President: Ries Lindley, email
Treasurer: Diane Kelly, email
Secretary: Liz Fairchild, email
Chapter meetings and evening programs are held on the 2nd Wednesday of each month from August through June , beginning at 7:00 pm. Our monthly meetings are held at the City of Tucson Ward 6 Office, 3202 East 1st Street, south of Speedway Boulevard and east of Country Club Road.
Look for the AZNPS sign board. We often have raffles for native plants or related books at each meeting, so be prepared! Download our 2013-2014 Speaker Schedule by clicking here.
For information about the Tucson Chapter, please contact Ries Lindley.
SAVE THE DATE: TUCSON CHAPTER'S
SECOND ANNUAL MONSOON MIXER!
Tuesday, August 26, 2014, at La Cocina Restaurant
This is a wonderful chance to swap stories of summer adventures and get excited for the fall speaker lineup in a casual, social atmosphere. La Cocina (http://lacocinatucson.com) donates 10% of their proceeds from the evening to the Tucson Chapter, and we will have a silent auction chock full of interesting items for the desert plant geek. More details will be coming soon, and if you have any items to contribute to the auction, please contact firstname.lastname@example.org.
New PAPAZ Site: Salero Ranch in Santa Cruz County
Come help explore and collect on a privately owned, 20,000-acre ranch in Santa Cruz County. Sandwiched between the Santa Rita Mountains to the north and Sonoita Creek State Natural Area to the south, Salero Ranch lies in diverse desert grassland habitat, with seasonal riparian areas, mountain canyons, and oak woodland also well represented. Elevations range from 3900 to 5300 feet. The Salero has been actively ranched since the late 1800s, but the current owners run only about 200 head of cattle. There are also 19 private homes scattered across the landscape. Because of the Salero's private status, there were only 5 herbarium collections prior to the start of this PAPAZ project. If you are interested in helping with this project, or for more information, contact Sue Carnahan by email or 520-591-0740. Collecting dates and times TBD.
NEW YOUTH ENVIRONMENTAL EDUCATION GRANT!
We have winners!! Who? Click here.
based on 20 years of data from 1966-1985 by William G. McGinnies.
JOIN OUR CHAPTER E-LIST
Join Our Chapter E-list: If you would like to receive reminders and announcements about field trips and meetings via e-mail, send a note to Andrew Cordery to be added to the list. Stay informed by joining us on Facebook.
Late Summer in the Chiricahuas
September 5, 6, and 7, 2014
Southwestern Research Station
The Cochise and Tucson chapters of the Arizona Native Plant Society are in their third year of co-sponsoring a weekend in the Chiricahua Mountains of southeast Cochise County. These richly diverse mountains are one the northern-most islands in the Madrean Archipelago that encompasses parts of Arizona, New Mexico , Sonora, and Chihuahua. Come enjoy this weekend with us. Whatever the weather, there will be botanical treats and great company.
Day 1: Arrive mid to late afternoon, check in, eat and head for the education center for some plant talks and discussion.
Day 2: An all-day field trip to a location to be determined. Or alternatively, stay nearer SWRS and attend one or both of two shorter field trips.
Day 3: A morning field trip, lunch and then depart.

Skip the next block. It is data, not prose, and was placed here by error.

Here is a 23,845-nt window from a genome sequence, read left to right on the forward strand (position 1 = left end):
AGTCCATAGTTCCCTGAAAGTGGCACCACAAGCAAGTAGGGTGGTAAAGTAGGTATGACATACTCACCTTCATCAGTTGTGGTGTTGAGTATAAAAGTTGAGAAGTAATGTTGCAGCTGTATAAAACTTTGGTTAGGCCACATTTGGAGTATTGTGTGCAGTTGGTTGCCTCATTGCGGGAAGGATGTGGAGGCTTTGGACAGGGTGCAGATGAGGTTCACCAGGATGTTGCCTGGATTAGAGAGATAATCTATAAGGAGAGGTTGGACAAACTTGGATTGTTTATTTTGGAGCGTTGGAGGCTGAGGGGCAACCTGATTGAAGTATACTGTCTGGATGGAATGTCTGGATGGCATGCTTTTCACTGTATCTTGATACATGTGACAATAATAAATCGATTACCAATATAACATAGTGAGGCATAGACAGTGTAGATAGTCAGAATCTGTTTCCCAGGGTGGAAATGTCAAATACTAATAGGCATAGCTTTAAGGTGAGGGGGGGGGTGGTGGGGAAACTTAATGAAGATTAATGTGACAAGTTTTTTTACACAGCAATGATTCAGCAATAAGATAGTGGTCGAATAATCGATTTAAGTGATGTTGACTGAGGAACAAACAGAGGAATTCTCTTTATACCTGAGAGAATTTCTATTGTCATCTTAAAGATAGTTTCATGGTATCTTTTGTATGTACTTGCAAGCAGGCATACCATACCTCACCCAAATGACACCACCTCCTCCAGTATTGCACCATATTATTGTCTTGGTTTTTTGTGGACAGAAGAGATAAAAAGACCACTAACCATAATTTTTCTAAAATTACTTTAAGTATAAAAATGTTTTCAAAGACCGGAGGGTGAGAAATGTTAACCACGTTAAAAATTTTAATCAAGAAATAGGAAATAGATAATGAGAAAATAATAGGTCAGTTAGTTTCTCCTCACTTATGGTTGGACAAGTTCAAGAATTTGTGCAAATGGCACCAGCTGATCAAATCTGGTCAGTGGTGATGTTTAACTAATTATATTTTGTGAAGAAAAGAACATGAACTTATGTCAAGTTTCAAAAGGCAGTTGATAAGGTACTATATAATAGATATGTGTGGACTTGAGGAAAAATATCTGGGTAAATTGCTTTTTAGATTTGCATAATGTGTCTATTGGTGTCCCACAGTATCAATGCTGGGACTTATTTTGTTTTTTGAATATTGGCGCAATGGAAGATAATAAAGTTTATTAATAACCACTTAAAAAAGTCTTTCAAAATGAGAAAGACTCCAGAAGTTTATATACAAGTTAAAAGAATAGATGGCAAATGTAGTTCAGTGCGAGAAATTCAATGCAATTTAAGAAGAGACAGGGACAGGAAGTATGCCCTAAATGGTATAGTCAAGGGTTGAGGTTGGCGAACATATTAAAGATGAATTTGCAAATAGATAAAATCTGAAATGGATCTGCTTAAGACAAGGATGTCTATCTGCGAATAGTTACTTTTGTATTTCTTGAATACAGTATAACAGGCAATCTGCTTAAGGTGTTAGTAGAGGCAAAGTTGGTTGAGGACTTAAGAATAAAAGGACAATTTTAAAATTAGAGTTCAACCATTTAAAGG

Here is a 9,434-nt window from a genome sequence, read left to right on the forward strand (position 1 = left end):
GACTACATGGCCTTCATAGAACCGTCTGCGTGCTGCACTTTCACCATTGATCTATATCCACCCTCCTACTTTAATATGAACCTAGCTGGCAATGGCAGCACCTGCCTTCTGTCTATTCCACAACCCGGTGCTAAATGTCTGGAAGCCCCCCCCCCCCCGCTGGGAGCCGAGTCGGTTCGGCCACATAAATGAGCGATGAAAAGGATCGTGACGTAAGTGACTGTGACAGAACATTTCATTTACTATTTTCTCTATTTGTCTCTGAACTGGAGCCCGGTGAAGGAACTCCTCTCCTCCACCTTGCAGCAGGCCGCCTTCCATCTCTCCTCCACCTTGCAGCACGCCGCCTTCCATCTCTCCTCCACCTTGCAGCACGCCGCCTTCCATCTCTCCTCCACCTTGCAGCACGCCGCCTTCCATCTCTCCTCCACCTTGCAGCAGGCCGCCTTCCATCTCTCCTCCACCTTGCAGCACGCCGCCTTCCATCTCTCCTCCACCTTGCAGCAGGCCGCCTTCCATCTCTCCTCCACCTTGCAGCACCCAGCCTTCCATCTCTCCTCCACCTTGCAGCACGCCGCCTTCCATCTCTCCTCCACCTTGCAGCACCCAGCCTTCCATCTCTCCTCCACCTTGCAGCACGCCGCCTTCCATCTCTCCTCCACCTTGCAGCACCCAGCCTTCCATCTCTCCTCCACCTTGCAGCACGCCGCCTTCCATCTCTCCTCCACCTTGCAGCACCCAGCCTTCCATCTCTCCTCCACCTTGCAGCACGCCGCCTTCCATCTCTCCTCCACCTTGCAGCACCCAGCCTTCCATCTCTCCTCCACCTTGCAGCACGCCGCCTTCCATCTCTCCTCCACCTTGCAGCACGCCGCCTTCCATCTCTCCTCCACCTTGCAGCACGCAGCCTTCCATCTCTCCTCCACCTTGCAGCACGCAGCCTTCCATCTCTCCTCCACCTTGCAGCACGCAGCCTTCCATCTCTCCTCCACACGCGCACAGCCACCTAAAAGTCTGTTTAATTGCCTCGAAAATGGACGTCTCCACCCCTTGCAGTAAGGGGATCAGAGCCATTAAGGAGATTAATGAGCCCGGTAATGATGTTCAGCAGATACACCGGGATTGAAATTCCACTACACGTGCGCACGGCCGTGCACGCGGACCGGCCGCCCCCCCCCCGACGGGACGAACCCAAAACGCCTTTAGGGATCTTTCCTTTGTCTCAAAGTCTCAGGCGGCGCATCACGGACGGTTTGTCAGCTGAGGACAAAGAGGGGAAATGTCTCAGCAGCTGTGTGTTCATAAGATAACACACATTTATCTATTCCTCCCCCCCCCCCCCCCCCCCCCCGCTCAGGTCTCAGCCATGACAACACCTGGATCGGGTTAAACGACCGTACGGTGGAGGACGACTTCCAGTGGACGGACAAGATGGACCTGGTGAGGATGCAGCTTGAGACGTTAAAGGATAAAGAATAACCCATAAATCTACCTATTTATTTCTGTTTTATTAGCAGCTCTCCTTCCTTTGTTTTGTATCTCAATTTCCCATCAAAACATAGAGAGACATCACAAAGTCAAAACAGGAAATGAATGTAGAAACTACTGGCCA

Registration is required. Download the registration form here. Payment is due August 5, 2014. If you have further questions, contact Doug Ripley by email or phone: 520-909-3132.
Read about previous Chiricahua Field Trips below.
The speaker schedule for the 2013-2014 monthly meetings is now available on a flyer. Please make a copy for yourself and spread the word to others. Consider posting the schedule on appropriate locations around Tucson. For a copy of the schedule, click here.
2014 SUMMER PROGRAM
Wednesday, May 21, 2014: Charlotte Pearson, Laboratory of Tree-Ring Research, “Tree Rings, People and Volcanic Eruptions”
Charlotte Pearson presents an introduction to dendrochronology and some case studies for what the record from the bristlecone pine and other chronological records can tell us about the impact of volcanic events and climatic changes on human populations. Charlotte came to the Laboratory of Tree-Ring Research (LTRR) from Cornell University, where she worked as Laboratory Manager and Research Associate in the The Malcolm and Carolyn Wiener Laboratory for Aegean and Near Eastern Dendrochronology. Her main interests lie in Mediterranean dendroarchaeology, as she works with others at LTRR to build a continuous oak tree-ring chronology for the Mediterranean for the last 10,000 years. She hopes to contribute to wider research on human and environmental interactions and investigate the causalities of major turning points in human history.
Wednesday, June 11, 2014: Yue Max Li, "Knowing your enemy: the strength and weakness of invasive Sahara Mustard"
Max Li is a doctoral student in the Department of Ecology and Evolutionary Biology of the University of Arizona. He studies theories of stable coexistence of competing species through empirical tests and mathematical modeling and applies the theories to the management of invasive species.
There will be no Tucson chapter meeting in July.
Wednesday, August 13, 2014: Frank Rose, “Glorious Grasses: A Close-up Look at Some of the Grasses of Southeastern Arizona”
Many of us are intimidated by grasses. For a long time I avoided learning them. Now in the process of working on a book about grasses, I am finding many of them much easier to identify than I thought and, with the help of my powerful macro lens, I am finding a world of beauty in their flowers.
UPCOMING FIELD TRIPS
Saturday, August 16, 2014, 8:00 AM: Carrie Nation Trail Monsoon Flowers/Nature Walk in Madera Canyon